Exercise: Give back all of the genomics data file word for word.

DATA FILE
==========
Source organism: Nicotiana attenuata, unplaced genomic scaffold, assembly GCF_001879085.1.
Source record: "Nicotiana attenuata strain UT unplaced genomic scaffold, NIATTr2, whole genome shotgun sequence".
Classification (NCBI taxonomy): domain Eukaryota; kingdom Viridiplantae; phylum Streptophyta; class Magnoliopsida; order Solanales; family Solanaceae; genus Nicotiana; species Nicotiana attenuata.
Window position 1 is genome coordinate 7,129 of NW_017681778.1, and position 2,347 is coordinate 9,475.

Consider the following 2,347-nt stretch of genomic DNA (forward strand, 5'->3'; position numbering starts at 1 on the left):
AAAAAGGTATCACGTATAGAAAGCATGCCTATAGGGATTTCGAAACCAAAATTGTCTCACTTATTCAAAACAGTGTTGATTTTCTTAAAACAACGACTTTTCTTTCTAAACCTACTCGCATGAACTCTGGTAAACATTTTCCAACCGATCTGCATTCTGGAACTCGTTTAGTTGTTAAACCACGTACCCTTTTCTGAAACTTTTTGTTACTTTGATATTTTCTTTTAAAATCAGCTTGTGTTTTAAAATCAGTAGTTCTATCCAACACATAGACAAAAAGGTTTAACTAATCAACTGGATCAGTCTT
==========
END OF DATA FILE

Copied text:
Source organism: Nicotiana attenuata, unplaced genomic scaffold, assembly GCF_001879085.1.
Source record: "Nicotiana attenuata strain UT unplaced genomic scaffold, NIATTr2, whole genome shotgun sequence".
Classification (NCBI taxonomy): domain Eukaryota; kingdom Viridiplantae; phylum Streptophyta; class Magnoliopsida; order Solanales; family Solanaceae; genus Nicotiana; species Nicotiana attenuata.
Window position 1 is genome coordinate 7,129 of NW_017681778.1, and position 2,347 is coordinate 9,475.

Consider the following 2,347-nt stretch of genomic DNA (forward strand, 5'->3'; position numbering starts at 1 on the left):
AAAAAGGTATCACGTATAGAAAGCATGCCTATAGGGATTTCGAAACCAAAATTGTCTCACTTATTCAAAACAGTGTTGATTTTCTTAAAACAACGACTTTTCTTTCTAAACCTACTCGCATGAACTCTGGTAAACATTTTCCAACCGATCTGCATTCTGGAACTCGTTTAGTTGTTAAACCACGTACCCTTTTCTGAAACTTTTTGTTACTTTGATATTTTCTTTTAAAATCAGCTTGTGTTTTAAAATCAGTAGTTCTATCCAACACATAGACAAAAAGGTTTAACTAATCAACTGGATCAGTCTT